Where work is available, this can be made known, with a view to achieving real full-employment positions.

Those able to compete in the free-enterprise economy might be assisted into self-employment and start a business.

For people who are not comfortable in the competitive market place, co-operative enterprises could be a working solution, which are just as competitive as other forms of free-enterprise, but enable people to work together to generate income and profits. [7]

Work can be created with arts industries, tourism and agriculture.

Heritage has a value to tourism and the better our heritage fabric is cared for, the better its value for the tourist dollar.

There are many historic cemeteries around Tasmania that may need better interpretation and with gravestones in need of restoration.

If that is an employment opportunity, then ways can be investigated to make it work.

In 2007 I organised the restoration of a grave, raising the funds needed and creating some work for a stonemason. [8]

There are so many ideas that can be explored, including with space development, that the stars are really the limit.

There is no reason why astronaut training could not happen in Tasmania.

With space tourism about to take off, a family holiday in Tasmania could be combined with preparation for a space adventure.

In time there will be space hotels and permanent settlements beyond Earth and people will need to prepare for this future on Earth.

A survival adventure course in Tasmania would be a great way to prepare for surviving in space.

By identifying exactly how we can create a full-employment society on Earth, we will see how to avoid the same old mistakes in space.

There are endless possibilities for creating work that can be sketched out and explored.

If a foundation for real full-employment succeeded in Tasmania, there would be no homelessness, or poverty on the island.

Tasmania would then set a brilliant example for the rest of the nation and other places around the world.

Working together as a community is the only way that under-employment, unemployment and poverty can ever be sent into history.

Success creating real full-employment will increase taxation to the government through wages, reduce the need for so many Centrelink workers, make the job network simply vanish and dispatch scam training schemes off to the dark side.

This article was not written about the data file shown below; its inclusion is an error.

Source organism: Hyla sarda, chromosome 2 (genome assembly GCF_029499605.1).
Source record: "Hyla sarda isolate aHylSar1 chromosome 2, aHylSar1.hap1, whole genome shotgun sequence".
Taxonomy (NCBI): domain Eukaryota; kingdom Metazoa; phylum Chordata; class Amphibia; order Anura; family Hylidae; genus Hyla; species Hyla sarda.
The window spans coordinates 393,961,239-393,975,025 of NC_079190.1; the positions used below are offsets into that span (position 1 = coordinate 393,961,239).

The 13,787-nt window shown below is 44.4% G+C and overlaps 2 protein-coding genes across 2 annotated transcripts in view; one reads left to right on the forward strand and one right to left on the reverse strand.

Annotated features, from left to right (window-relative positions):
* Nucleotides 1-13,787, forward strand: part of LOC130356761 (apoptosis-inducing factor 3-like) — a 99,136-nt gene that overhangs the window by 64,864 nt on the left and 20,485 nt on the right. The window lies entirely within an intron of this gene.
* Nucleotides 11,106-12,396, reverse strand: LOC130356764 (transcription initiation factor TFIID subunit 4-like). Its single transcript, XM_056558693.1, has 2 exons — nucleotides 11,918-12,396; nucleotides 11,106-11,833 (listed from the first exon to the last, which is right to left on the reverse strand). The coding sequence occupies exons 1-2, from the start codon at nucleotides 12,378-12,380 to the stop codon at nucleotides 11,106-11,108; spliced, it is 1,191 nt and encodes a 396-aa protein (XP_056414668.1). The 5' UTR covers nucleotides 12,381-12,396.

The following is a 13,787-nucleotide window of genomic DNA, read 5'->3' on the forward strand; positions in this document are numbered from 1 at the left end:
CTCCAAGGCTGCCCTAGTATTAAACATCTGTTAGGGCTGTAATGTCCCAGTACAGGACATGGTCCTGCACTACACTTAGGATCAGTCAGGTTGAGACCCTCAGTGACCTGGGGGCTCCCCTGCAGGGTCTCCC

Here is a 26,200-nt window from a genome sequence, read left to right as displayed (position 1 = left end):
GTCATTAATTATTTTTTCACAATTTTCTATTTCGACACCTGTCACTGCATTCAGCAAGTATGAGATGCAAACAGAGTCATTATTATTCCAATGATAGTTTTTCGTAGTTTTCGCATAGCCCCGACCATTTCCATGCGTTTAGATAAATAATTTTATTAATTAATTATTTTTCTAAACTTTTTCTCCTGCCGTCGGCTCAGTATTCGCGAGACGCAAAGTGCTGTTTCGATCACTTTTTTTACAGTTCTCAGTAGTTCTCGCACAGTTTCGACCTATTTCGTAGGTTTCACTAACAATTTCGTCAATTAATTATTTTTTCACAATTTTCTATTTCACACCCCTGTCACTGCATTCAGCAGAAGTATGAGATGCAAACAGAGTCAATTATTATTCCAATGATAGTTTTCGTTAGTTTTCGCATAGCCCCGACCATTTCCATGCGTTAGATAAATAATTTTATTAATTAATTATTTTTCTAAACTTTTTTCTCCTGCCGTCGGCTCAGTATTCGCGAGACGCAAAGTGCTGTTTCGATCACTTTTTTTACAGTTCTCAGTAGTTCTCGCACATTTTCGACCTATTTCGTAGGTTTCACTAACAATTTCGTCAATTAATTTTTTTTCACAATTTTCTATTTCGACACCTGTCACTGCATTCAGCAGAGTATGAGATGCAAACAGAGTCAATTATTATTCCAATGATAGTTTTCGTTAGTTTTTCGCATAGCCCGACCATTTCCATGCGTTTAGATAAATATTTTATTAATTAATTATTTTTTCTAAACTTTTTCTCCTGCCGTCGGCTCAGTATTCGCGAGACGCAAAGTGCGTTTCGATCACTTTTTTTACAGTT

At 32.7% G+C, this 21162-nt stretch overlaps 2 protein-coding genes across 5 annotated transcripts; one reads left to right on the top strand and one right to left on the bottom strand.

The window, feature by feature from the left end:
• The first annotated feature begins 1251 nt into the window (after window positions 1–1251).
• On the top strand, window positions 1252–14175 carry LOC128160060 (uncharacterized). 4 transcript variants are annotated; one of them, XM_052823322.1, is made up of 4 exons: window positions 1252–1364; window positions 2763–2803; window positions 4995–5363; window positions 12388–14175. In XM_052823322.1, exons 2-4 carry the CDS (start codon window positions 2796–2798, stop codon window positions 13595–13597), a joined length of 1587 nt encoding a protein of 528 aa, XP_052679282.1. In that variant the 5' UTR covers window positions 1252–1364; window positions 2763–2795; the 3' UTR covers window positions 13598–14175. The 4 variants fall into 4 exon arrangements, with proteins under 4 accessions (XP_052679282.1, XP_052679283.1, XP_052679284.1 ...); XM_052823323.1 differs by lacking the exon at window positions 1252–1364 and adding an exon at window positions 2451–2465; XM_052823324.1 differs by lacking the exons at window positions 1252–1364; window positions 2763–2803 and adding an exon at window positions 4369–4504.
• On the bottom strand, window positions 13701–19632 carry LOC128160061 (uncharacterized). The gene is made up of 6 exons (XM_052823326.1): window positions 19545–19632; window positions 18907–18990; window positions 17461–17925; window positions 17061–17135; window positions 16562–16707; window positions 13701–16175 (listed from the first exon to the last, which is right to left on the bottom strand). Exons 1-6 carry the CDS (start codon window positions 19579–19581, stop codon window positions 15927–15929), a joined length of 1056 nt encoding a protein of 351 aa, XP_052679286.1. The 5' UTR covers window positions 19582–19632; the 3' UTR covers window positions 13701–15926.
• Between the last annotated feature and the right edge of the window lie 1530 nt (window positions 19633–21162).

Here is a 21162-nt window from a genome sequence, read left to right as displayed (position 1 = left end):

Work-for-the-dole would no longer be needed, as people would be working for real wages and with honour.

Blindly competing as individuals for an ever larger personal share of the national pie, is the best way to drive up poverty and wreck the lives of way too many Australian children.

We can compete and create wealth, but at the same time we must invest in ways to share the national pie, so that all citizens can be full members of the society.

To participate in the Australian society requires a proper income.

Achieving this will require adjustment to a new economic dynamic, but in the long-run will create greater wealth for the nation, both material and creative.

Some basic objectives of a real full-employment foundation could be ~

A. Ensure that all citizens receive a fair share of the national pie.

B. Ensure that no Australian child is trapped in poverty.

C. Ensure that all able citizens have access to real work with real pay.

D. Ensure that all citizens unable to work receive an income that matches a basic wage.

This can be a national project, driven by individuals and beginning in Tasmania.

If we can create a future that works for all Australians, why wouldn’t we?

REFERENCES ~

[1] ‘Poverty in Australia 2014’, page 5
Australian Council of Social Service
http://www.acoss.org.au/images/uploads/ACOSS_Poverty_in_Australia_2014.pdf

[2] ‘Thousands of Iraq and Afghanistan veterans homeless’
Fran Kelly, 6 March 2015, ABC News Online
http://www.abc.net.au/radionational/programs/breakfast/thousands-of-iraq-and-afghanistan-veterans-homeless/6285252

[3] ‘Automation to fundamentally change the job market within 20 years, says Oxford professor’
Matt Eaton & Nance Haxton, 23 March 2015, ABC News Online
http://www.abc.net.au/news/2015-03-23/automation-will-fundamentally-change-the-job-market-in-20-years/6340512

[4] ‘The Universal Declaration of Human Rights’
http://www.un.org/en/documents/udhr/

[5] ‘How the unemployed ‘disappear’ and why it matters’
Rose-Marie Stambe & David Fryer, 12 January 2015, The Conversation
https://theconversation.com/how-the-unemployed-disappear-and-why-it-matters-35850

[6] ‘A whacking stick is not enough to get young people into work’
Kristy Muir, Abigail Powell & Rose Butler, 19 March 2015, The Conversation
http://theconversation.com/a-whacking-stick-is-not-enough-to-get-young-people-into-work-38710

[7] ‘Co-operatives and social enterprise: are they a replacement for mainstream capitalism?’
Tim Mazzarol, 4 November 2012, The Conversation
http://theconversation.com/co-operatives-and-social-enterprise-are-they-a-replacement-for-mainstream-capitalism-10520?utm_medium=email&utm_campaign=Latest+from+The+Conversation+for+5+November+2012&utm_content=Latest+from+The+Conversation+for+5+November+2012+CID_0a067ac95fb97e59de1e5e40b0ea6ce6&utm_source=campaign_monitor&utm_term=Co-operatives%20and%20social%20enterprise%20are%20they%20a%20replacement%20for%20mainstream%20capitalism

[7] ‘The Mondragon model: how a Basque cooperative defied Spain’s economic crisis’
Race Mathews, 19 October 2012, The Conversation
http://theconversation.com/the-mondragon-model-how-a-basque-cooperative-defied-spains-economic-crisis-10193?utm_medium=email&utm_campaign=The+Weekend+Conversation&utm_content=The+Weekend+Conversation+CID_f4e84730ebd59e0077775a399dbe4444&utm_source=campaign_monitor&utm_term=The%20Mondragon%20model%20how%20a%20Basque%20cooperative%20defied%20Spains%20economic%20crisis

[8] ‘Susannah’s Angel’